comfrey


Also found in: Dictionary, Thesaurus, Encyclopedia, Wikipedia.

comfrey

/com·frey/ (kom´fre) the perennial herb Symphytum officinale, or a preparation of its leaves and roots, which are demulcent and astringent and are used topically for bruises and sprains and to promote bone healing; also used in folk medicine.

comfrey

(kŭm′frē)
n. pl. com·freys
Any of various hairy perennial Eurasian herbs of the genus Symphytum, especially S. officinale, having variously colored flowers in coiled cymes and long used in herbal medicine.

comfrey

a perennial herb found in the United States, Australia, and parts of Asia, also cultivated in Japan.
uses It is used for bruises, sprains, broken bones, acne, and boils. It is considered safe and possibly effective when used topically.
contraindications Medicinal teas of comfrey are considered unsafe. Use of topical comfrey is not recommended during pregnancy and lactation, in children, and in those who are hypersensitive to this product. Internal use may cause fatal hepatotoxicity. It should not be used for more than 6 weeks or topically on broken skin.
enlarge picture
Comfrey leaf

comfrey

Herbal medicine
A perennial herb, the leaves and roots of which contain allantoin, carotene, essential oil, glycosides, mucilage, resin, saponins, tannins, triterpenoids, vitamin B12 and zinc. Comfrey is a medicinal herb staple, promoting the growth of bone and connective tissue, and breaks down red blood cells (hence its popular name, bruisewort). It is anti-inflammatory, and has been used internally for haemorrhage, diarrhoea, gastric ulcers, colitis, bronchitis, whooping cough, and other respiratory tract infections; it is used topically for burns, bruises, sprains, boils, sore breasts, ulcers, gangrene, haemorrhoids and varicose veins.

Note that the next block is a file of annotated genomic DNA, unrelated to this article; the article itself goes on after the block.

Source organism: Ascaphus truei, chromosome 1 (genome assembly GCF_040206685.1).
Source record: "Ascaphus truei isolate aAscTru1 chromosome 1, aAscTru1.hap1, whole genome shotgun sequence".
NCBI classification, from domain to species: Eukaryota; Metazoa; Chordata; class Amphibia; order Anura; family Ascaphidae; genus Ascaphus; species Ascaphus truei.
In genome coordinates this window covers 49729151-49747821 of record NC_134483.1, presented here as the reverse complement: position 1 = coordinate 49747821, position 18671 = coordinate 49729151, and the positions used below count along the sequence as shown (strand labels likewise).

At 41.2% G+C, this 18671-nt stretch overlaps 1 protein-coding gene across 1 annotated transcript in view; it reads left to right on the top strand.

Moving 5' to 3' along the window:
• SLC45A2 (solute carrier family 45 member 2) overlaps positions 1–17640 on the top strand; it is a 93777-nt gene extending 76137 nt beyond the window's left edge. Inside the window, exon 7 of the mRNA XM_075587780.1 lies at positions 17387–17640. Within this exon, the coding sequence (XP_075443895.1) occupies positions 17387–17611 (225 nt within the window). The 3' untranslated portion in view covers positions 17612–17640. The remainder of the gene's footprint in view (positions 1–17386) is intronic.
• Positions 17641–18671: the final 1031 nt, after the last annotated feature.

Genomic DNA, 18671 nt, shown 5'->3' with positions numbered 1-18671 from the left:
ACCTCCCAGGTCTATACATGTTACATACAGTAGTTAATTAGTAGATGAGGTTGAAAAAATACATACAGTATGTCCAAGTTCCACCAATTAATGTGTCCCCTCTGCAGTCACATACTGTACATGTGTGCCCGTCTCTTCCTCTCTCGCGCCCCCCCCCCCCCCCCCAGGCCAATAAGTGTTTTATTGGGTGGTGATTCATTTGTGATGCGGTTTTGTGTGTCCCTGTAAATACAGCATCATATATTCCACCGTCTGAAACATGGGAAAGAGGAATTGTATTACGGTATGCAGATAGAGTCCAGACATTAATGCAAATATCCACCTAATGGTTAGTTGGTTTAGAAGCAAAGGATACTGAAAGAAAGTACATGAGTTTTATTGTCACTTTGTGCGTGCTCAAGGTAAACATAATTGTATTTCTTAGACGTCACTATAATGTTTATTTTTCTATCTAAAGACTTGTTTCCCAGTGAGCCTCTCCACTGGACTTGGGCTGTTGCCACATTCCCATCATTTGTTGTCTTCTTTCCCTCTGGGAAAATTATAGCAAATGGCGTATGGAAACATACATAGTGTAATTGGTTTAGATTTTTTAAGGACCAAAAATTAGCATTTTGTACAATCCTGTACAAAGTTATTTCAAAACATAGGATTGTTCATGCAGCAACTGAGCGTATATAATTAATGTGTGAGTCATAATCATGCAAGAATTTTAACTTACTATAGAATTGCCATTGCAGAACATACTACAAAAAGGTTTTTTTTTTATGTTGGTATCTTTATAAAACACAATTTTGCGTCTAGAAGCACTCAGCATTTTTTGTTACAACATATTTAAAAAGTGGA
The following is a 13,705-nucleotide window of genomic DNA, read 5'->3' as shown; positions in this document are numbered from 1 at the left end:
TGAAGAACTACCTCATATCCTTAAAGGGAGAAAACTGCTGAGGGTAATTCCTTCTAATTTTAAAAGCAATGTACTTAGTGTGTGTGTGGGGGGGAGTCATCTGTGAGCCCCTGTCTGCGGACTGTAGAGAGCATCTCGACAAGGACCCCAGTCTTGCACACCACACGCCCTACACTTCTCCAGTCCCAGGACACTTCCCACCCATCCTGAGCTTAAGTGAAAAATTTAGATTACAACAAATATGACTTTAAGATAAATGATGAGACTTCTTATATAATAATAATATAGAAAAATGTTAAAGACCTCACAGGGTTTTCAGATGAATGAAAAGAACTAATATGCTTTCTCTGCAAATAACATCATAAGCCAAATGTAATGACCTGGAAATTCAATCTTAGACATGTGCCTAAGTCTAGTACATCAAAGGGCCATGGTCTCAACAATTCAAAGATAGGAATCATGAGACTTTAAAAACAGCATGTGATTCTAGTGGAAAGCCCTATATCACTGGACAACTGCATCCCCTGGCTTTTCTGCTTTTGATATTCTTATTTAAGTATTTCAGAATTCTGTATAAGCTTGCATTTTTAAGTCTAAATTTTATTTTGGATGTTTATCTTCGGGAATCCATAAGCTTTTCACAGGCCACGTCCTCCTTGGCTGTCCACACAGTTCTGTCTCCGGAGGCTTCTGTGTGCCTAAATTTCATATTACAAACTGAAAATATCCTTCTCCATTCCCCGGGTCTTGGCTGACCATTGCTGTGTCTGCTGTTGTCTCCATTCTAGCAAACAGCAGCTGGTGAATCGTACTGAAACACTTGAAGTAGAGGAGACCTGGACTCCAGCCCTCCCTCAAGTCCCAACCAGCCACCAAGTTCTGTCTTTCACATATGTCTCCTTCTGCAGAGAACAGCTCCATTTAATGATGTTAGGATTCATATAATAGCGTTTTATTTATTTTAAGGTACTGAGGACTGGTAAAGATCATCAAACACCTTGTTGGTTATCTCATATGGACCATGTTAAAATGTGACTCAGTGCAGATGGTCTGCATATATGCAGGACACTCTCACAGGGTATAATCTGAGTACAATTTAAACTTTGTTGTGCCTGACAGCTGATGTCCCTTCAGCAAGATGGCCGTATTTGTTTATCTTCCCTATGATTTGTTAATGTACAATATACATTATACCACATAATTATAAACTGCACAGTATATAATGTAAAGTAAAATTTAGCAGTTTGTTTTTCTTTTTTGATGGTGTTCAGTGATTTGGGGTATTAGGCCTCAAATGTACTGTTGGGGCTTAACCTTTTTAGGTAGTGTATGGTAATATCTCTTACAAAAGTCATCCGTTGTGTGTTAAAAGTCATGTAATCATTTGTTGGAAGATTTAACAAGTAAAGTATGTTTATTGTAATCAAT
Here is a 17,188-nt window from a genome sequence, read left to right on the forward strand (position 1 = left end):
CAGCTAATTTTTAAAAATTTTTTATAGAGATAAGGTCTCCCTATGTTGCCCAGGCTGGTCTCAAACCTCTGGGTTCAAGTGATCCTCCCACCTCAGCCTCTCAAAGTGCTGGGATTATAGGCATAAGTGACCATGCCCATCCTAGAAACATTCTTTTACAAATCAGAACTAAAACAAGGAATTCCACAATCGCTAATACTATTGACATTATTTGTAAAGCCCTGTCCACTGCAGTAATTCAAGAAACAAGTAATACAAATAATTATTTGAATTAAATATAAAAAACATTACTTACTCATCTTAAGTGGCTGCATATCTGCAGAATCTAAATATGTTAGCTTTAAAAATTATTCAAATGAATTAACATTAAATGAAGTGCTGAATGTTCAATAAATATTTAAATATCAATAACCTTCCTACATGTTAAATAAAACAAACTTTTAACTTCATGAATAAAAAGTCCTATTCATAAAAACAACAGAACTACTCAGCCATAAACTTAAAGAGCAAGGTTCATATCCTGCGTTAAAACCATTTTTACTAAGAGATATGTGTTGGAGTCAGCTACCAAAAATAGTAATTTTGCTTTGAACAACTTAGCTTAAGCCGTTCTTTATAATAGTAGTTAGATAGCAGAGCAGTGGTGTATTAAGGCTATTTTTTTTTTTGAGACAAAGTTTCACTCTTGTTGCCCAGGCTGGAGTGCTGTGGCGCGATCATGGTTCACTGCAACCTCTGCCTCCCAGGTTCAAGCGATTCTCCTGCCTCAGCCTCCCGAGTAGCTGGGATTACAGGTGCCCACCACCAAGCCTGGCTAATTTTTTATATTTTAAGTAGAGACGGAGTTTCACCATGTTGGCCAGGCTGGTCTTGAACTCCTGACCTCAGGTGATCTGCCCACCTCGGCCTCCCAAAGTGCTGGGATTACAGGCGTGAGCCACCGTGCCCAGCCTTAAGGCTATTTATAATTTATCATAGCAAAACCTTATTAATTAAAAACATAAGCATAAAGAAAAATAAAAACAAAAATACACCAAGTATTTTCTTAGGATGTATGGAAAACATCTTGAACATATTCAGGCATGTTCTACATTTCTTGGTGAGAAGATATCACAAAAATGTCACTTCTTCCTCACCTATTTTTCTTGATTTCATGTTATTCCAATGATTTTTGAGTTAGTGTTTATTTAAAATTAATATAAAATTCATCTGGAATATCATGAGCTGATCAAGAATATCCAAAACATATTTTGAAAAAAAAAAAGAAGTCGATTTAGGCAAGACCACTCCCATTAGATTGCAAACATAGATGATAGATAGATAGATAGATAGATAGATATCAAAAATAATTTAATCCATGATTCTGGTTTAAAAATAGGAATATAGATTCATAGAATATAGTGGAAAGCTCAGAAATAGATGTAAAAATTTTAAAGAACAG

Toxic effects
Liver tumours may develop in lab rats when exposed to high levels; it is a potential carcinogen.

comfrey,

n Latin name:
Symphytum officinale; parts used: leaves, roots; uses: wound healing, antiinflammatory for bruises and sprains; precautions: pregnancy, lactation, children; external use only; do not use for more than 6 weeks a year; can cause hepatotoxicity, nausea, liver adenoma. Also called
black root, blackwort, boneset, bruisewort, consound, gum plant, healing herb, knitback, knitbone, salsifly, slippery root, and
wallwort.

comfrey

References in periodicals archive ?
My records indicate that comfrey, kale, mangels and sorghum supplements reduce purchased feed costs by over 25 % during the year.
Comfrey oil, made from an infused mixture of leaves and vegetable oil, will ease aching joints and soften rough skin too.
Lavender, mints, sages, chamomile, thymes, calendula, hops, parsley, basil, rosemary, roses, savory catnip, strawberry leaves, marsh mallow, bay, verbena, comfrey.
One of the many interesting aspects of The Comfrey Report: The Story, of the World's Fastest Protein Builder and Herbal Healer, by Lawrence D.
Both the common and Latin names for comfrey come from root words meaning "to join" or "to grow together.
Of special interest to homesteaders is a one-page chapter on using comfrey as a compost activator and fertilizer.
Comfrey is not universally considered to be a food.
On the downside: Comfrey can easily become a weed if the roots are disturbed: never try to eradicate a bed of comfrey by tilling it
Caution must be taken when using comfrey, as it can speed healing so much that it can, in the case of a deep wound, cause the outside to heal before the inside.
Few herbs have been as well-known for their healing abilities as comfrey.
We "inhirited" mature plums and pears, asparagus, grapes, raspberries, horseradish, comfrey, and rhubarb.
To name but a few, alkanet, vipers bugloss, hounds tongue, borage, comfrey, lungwort and heliotrope are all close relatives of the common forget-me-not, often having very hairy, almost prickly leaves and white, blue and red flat or tubular flowers that are loved by bees.